For an industry captain who has been following the two “jewels in the British crown”, right from the unveiling of the original Jaguar XJ6 in London as a fledgling motoring journalist to driving one of the first production Range Rovers across Europe a couple of years later, it was only befitting for him to be chronicling the rise, fall and subsequent rebirth of JLR in the Tata stable.
In undertaking the eventful journey, the former editor-in-chief of Autocar magazine passes through several milestones in the brief histories of the two brands and how they developed; from being brought together in the 1960s in what became British Leyland, to going their separate ways to be reunited as part of Ford’s Premier Automotive Group in 2000.
Ford’s changing circumstances, and personnel, are described in some detail to explain the lead-up to and conduct of the sale. And the background to Tata shows how it emerged as the proud and ambitious owner of the two famous brands.
When Ratan Tata, then chairman of the Mumbai-based conglomerate and a car buff himself, was asked to comment on the soon-to-be-inked takeover of the beleaguered marques, at the Geneva Motor Show in March 2008, he had left no doubt about his company’s ambition: “... Jaguar and Land Rover are iconic brands that we respect enormously. These companies were for sale. We were invited to bid and were pleased to be considered. We were not on the prowl to acquire another car company. This is a great opportunity...”
However, several questions arose: If Ford, one of the world’s biggest motor manufacturers, can’t make money from Jaguar and Land Rover, how will Tata succeed?
In the years to come, Tata would prove all its detractors wrong. It went on to become one of the most profitable car manufacturers in the world, and one of the most successful in terms of return on revenue, besides making the largest investment in the UK motoring industry in the 21st century. The reasons behind the success story, notes Hutton, were the negotiation of a good purchase price, a commitment of the right investment, and application of good management. Hutton quotes Lord Bhattacharyya of Warwick University as saying: “There was no shortage of capable engineers at Jaguar and Land Rover. What was needed was capital, vision and leadership.” The Tatas had them in plenty.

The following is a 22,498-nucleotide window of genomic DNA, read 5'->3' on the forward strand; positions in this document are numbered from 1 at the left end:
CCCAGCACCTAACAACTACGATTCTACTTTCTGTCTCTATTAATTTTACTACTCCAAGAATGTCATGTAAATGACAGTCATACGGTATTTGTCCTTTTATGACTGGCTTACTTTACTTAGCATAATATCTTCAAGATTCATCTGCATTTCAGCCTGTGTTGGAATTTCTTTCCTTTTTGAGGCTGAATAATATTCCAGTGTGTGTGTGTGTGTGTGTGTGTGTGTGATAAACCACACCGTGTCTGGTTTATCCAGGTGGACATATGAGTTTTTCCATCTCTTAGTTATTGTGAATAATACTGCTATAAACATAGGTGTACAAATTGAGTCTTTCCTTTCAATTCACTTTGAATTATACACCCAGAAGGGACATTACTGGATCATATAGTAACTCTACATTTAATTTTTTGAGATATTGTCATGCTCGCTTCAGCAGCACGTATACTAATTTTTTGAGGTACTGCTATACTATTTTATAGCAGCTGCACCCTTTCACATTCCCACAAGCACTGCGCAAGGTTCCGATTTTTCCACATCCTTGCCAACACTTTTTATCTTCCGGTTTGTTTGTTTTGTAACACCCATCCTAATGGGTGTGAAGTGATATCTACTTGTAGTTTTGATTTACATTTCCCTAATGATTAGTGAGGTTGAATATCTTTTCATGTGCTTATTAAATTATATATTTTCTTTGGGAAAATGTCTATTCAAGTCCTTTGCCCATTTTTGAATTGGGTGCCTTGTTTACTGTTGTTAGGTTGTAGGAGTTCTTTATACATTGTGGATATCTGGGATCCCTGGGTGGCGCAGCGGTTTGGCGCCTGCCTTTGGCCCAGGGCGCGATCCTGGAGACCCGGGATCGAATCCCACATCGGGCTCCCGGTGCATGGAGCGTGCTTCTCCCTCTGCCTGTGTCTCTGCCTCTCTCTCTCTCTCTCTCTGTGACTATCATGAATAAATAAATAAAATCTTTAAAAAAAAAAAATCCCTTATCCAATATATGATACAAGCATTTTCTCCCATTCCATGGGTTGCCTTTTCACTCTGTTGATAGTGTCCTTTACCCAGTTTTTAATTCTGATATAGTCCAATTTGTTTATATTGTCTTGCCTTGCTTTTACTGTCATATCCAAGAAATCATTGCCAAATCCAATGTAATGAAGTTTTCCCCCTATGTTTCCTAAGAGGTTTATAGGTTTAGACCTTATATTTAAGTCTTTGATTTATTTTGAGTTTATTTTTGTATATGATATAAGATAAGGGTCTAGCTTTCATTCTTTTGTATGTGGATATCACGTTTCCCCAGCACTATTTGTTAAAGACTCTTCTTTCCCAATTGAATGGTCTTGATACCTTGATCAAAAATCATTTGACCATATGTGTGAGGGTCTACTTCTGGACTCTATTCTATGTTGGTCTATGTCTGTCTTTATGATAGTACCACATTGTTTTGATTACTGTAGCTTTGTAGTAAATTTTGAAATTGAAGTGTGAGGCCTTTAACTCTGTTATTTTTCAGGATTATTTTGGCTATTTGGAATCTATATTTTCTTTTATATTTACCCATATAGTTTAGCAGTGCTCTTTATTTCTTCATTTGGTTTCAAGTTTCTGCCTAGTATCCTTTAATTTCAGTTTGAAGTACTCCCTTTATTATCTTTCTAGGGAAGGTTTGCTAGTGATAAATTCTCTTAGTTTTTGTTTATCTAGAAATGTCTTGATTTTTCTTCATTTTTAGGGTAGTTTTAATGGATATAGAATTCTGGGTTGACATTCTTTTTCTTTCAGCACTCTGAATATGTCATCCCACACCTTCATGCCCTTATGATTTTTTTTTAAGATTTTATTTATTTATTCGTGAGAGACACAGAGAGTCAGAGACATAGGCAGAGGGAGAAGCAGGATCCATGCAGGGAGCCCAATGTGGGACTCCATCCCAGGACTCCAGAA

Apart from being a history handbook for automobile enthusiasts, Jewels in the Crown is an allegory of the motor business over half a century; the decline of the British motor industry and the loss of the private companies operating within it; consolidation and foreign ownership; difficulties for mass-producers and the rise of premium brands; and the centre of gravity of sales shifting to Asia, predominantly China.
Tata drove back the numbers and the lost glory of Jaguar Land Rover, now the fastest-growing premium car company in the world. It never showed any doubts, even during the worst of the financial crisis, and was able to lift JLR to its current heights partly through better management, serious investments in new models like its best-selling luxury SUV, Range Rover Evoque, and sheer ambition. For Tata Motors and the motoring world, JLR is likely to remain a driving force for now.